When we did a comparison contrast between 1984 and excerpts from Thomas Moore's Utopia in my sophomore year of high school my reading life was transformed. I was exposed to reading as a way to explore ideas, philosophy, politics, and the world. until this point I read for pleasure, the enjoyment of the reading experience was the act of doing so. But with reading these two works my desire to read grew into wanting to be engaged by reading. I wanted to explore, change, and think.
Though there are are dictionary definitions and encyclopedia entries on utopia, anti-utopia, and dystopia, a lot of the time the distinction really comes down to a matter of judgement in classifying a book. I dent to like the term dystopia, so I use it most commonly as a general classification for a false world or non-historical government controlled society.
Now, not having Internet, I was late in finding out about two different YA Dystopian Challenges. One hosted by Bart's Bookshelf and the other by Bo…
I have made very little reading progress this past week. This fills me with with a combination of feelings as frustration and acceptance mingle. I have to remind myself it is okay to take break from reading once in a while. Having a new phone to distract me isn't helping matters. But really I have been reading, just not finishing any books.
I did finally finish a book last night. I loved the first book in The 13th Reality series. I don't know why it took me so long to get that last 100 pages done, but I felt relieved to have the book done. I hadn't finished a book in almost a week.
I am also working on the audio of Scott Westerfeld's So Yesterday. I decided to read this book after finding out it was of particular influence in Cory Doctorow's Little Brother. There is definite style similarities between those two novels. Westerfeld has this masterful way of pausing the story to expand on a moment with factoids. It is part of what I enjoy the most in his writing. Doctor…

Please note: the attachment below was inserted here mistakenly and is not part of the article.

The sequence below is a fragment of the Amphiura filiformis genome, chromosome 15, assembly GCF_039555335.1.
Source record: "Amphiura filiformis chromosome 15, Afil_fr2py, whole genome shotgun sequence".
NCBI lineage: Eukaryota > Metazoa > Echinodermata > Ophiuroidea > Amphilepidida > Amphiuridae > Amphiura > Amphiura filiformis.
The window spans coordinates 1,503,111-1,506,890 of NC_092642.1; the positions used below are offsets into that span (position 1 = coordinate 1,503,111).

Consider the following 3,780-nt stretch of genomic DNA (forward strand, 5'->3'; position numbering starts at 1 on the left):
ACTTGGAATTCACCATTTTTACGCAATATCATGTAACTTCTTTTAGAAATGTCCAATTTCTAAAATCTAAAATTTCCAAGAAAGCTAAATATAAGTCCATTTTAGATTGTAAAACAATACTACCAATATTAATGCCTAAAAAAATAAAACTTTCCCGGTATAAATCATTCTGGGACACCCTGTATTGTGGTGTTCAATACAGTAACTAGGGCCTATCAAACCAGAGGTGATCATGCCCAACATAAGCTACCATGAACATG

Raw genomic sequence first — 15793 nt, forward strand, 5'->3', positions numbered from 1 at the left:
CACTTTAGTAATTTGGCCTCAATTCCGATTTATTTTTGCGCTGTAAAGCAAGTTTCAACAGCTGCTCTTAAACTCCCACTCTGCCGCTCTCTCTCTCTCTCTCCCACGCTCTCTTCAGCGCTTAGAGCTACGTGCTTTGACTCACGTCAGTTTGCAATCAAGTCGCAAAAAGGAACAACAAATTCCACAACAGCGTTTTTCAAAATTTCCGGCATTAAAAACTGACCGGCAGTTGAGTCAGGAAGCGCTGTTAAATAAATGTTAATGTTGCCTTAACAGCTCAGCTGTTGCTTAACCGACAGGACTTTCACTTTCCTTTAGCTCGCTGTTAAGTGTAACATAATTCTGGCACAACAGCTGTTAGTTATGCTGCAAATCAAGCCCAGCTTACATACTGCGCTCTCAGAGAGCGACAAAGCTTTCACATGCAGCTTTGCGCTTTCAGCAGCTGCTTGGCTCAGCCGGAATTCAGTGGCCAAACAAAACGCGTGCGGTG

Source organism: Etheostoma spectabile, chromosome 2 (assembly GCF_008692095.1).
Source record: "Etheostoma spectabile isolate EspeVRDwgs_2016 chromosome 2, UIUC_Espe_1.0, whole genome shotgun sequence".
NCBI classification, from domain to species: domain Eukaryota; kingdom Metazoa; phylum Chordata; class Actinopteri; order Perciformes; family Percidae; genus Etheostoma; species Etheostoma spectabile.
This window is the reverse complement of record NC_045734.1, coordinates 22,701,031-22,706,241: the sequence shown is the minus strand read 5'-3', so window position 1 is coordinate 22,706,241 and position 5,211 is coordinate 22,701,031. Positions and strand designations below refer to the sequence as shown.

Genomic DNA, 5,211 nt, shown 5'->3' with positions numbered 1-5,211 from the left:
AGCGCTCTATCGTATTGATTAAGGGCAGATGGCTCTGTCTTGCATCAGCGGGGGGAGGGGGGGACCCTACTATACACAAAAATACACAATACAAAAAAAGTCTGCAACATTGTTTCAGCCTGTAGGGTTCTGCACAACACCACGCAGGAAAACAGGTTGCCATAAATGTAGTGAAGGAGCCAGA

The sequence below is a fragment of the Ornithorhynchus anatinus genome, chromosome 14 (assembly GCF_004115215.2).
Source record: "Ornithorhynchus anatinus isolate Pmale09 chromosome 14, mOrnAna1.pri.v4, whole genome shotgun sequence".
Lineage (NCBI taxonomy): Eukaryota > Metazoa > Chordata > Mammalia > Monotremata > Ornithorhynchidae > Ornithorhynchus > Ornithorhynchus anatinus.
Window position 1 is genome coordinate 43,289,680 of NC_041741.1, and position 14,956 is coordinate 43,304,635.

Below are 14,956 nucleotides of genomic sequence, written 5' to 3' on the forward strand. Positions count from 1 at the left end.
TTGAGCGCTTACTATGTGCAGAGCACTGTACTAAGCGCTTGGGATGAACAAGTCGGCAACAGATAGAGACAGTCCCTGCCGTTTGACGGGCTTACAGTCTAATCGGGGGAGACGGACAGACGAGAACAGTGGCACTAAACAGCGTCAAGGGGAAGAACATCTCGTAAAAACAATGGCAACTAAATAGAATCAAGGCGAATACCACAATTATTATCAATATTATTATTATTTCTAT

Neal Shusterman personally recommended Everlost to me, so it is disappointing to admit I didn't enjoy it very much. Shusterman did his job with great writing and an interesting storyline. He commented to me t hat adult readers tend to enjoy this story more than some of his others. Maybe I a,m not grown up enough because mostly the book just creeped me out!
But School Library Journal writes: “Shusterman has reimagined what happens after death and questions power and the meaning of charity. While all this is going on, he has also managed to write a rip-roaring adventure…”
Shusterman is a maser when it comes to creating multi dimensional characters. The villains do things you agree with and the heroes do things you don't. Finding out what happens to each of the characters drove me through the story. But I think overall it was too dark for me to truly enjoy it, though I know a lot of other people will.
I decided to specifically read this book right now because the sequel, Everwild, w…